Retail Technology in 2017: Customer Expectations Power the In-store Connection
The technology behind selling vehicles is changing from a dysfunctional array of tools to a smooth and connected journey that fuses the power of online efficiency with in-store, in-person, and at-hand relationship building.
Today’s typical car shopper spends most of their time online. It’s a fact, and one most of us have known – at least intuitively – for a while. Indeed, Cox Automotive’s 2017 Car Buyer Journey Study cinches it: Of the 14 hours or so most people spend shopping for a car, 60 percent of that time is online – not on the car lot. They do all that work, invest all that time, and when they’re done they visit one dealership. That’s it. And they most often test drive just one car. All that points to one thing: customers increasingly have their minds made up before they walk into the showroom.
In other words, customers go slow – to go fast. They spend many hours online so that the sales and finance experience is designed to their needs and requirements. It’s part of an ongoing and unmistakable change in the behaviors that drive automotive retail. Today’s optimized dealership must be able to provide the kind of experience shoppers demand – an experience based on connectivity, mobility and efficiency.
Connectivity of Sales
The technology behind selling vehicles is changing, from a dysfunctional array of tools into a smooth and connected journey that fuses the power of online efficiency with in-store, in-person, and at-hand relationship building. In real terms, what that means is this: The work a customer does online must connect into the showroom, reducing frustration and creating efficiencies throughout the sales and business process. Behind the scenes, that opportunity to connect retail and operational workflows – to create a simplified and data-driven user experience – has the potential to streamline productivity and find areas of profitability at a time when sales may well plateau. Connectivity is simply what keeps the conversation going, and reduces the chance that your important guest is forced to re-tell their story over and over again. Think of it in terms of the test drive: after all those hours spent online, people still must touch the metal and drive the car to believe in the dream of ownership. That’s a real connection. When it goes wrong, customers often leave: The Buyer’s Journey reported that 1-in-5 new car buyers did not purchase from their initial dealership visit because of a poor sales experience – something that could be caused, in part, by a break in the connection between dealership and customer.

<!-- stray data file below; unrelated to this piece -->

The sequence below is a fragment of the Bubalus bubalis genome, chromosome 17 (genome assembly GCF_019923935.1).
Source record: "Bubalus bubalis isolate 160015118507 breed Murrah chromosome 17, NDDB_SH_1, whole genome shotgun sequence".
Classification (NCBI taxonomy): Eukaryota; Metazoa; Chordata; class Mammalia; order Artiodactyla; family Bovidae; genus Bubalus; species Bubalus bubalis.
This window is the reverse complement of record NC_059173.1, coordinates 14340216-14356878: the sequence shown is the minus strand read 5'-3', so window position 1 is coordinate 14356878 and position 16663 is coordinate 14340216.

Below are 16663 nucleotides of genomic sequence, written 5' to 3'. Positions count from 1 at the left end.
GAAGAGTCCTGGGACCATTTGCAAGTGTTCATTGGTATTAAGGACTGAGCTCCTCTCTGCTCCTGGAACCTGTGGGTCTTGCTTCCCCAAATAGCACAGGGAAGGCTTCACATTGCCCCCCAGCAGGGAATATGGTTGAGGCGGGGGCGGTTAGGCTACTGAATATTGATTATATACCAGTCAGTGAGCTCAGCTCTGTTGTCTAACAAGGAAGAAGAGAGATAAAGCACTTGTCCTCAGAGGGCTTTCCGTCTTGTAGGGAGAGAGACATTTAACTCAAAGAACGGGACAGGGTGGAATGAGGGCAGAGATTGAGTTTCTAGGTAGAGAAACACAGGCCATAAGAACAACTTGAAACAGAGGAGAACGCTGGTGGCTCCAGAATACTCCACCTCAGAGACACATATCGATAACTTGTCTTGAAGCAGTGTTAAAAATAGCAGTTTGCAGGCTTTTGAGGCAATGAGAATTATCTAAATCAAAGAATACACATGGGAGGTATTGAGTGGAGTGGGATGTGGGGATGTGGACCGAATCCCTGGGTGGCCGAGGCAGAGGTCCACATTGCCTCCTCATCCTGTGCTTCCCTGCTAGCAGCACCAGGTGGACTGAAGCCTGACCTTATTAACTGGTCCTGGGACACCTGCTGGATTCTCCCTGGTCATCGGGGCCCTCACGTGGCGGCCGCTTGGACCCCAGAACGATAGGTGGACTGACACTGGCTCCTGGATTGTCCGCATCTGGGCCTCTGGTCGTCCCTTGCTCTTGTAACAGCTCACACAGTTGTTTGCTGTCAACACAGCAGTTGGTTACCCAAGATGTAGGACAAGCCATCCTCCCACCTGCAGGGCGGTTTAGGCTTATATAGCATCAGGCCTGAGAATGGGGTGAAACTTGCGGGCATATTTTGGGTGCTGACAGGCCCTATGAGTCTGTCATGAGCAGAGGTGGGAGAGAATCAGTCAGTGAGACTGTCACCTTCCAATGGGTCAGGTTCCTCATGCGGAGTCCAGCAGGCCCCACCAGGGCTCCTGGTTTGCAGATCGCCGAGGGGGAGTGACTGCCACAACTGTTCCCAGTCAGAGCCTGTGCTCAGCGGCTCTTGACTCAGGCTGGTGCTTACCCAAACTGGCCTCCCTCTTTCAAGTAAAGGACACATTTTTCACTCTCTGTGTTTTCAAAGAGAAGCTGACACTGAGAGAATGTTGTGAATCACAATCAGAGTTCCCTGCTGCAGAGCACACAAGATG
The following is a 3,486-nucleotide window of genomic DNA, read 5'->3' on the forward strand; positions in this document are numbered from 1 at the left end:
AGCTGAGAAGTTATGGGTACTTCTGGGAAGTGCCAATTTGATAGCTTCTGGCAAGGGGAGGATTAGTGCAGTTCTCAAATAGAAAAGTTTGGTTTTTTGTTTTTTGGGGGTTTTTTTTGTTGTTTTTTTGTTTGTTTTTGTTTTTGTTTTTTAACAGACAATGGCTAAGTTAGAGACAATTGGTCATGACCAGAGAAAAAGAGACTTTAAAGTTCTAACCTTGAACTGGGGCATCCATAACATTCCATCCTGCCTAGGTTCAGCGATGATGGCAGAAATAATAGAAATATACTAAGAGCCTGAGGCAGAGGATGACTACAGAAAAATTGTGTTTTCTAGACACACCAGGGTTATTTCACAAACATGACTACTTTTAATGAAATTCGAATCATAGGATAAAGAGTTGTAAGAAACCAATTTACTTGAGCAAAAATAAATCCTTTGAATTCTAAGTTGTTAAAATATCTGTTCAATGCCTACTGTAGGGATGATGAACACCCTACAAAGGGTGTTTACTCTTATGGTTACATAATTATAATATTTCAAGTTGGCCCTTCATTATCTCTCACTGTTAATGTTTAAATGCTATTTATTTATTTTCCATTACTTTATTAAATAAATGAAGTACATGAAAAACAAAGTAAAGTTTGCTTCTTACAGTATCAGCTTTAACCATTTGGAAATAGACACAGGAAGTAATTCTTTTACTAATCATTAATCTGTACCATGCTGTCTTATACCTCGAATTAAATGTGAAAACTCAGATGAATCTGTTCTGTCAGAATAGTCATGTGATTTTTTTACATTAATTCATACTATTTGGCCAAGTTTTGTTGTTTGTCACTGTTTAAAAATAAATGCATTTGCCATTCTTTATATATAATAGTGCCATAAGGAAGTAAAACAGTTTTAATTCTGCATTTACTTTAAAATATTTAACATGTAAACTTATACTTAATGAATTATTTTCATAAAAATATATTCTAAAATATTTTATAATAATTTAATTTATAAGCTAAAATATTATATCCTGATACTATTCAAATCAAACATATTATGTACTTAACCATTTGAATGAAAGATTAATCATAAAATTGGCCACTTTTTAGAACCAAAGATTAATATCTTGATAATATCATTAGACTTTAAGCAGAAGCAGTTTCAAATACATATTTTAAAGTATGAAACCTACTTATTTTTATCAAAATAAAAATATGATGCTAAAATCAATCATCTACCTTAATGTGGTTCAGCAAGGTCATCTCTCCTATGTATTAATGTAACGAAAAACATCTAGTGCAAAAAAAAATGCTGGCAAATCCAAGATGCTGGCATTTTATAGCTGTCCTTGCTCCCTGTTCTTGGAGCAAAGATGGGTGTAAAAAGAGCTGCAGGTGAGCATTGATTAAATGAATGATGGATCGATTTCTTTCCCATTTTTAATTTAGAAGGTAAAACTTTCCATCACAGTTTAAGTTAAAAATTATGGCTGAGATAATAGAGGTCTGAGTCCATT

Mobility of the Online World
A substantive and connected sales conversation can and should be had anywhere in the showroom by using mobile to connect online and physical environments. The Buyer’s Journey found that 53 percent of shoppers use multiple devices when shopping for a car, and that 18 percent used mobile devices exclusively. Given that, why do we think people stop using their smartphone when they arrive at a dealership? Or that they are somehow more comfortable with a paper and Styrofoam cup experience? With so many connection points, dealerships who use mobile to create a comfortable and transparent environment are building a bond of trust between customer and sales specialist. Once that bond is created, that trust continues into all aspects of the sale – including F&I products.
The Speed of Efficiency
Effective technology offers a simple answer to fundamental and head-scratching business challenges. All in, it comes down to finding more efficient ways to operate by helping to make the act of completing a task easier, faster and more accurate. Showroom and operational solutions can and do reduce errors, speed process and eliminate unnecessary costs; one only need look at the benefits that electronic contracting (to name just one) has brought to today’s dealerships.
The difference today is that efficiencies brought by dealership technology are not “nice to haves” but required to keep customers happy and coming back. Indeed, most car buyers like the test drive experience – 79 percent gave it a high rating. But when the F&I process is factored in, that satisfaction score drops to 64 percent, per the Buyers Journey. As simple as it sounds, that unhappy decline in satisfaction is caused by…paperwork.
That’s right. Sixty-five percent of new and used car buyers felt that the paperwork process took too long to complete, and, when faced with hours of it, their happiness cratered and their satisfaction soured. Dealership personnel can solve that by simply leveraging technology, and other best practices, to reduce the time it takes to get through the process. That not only makes for a happy buyer, but also a happy business.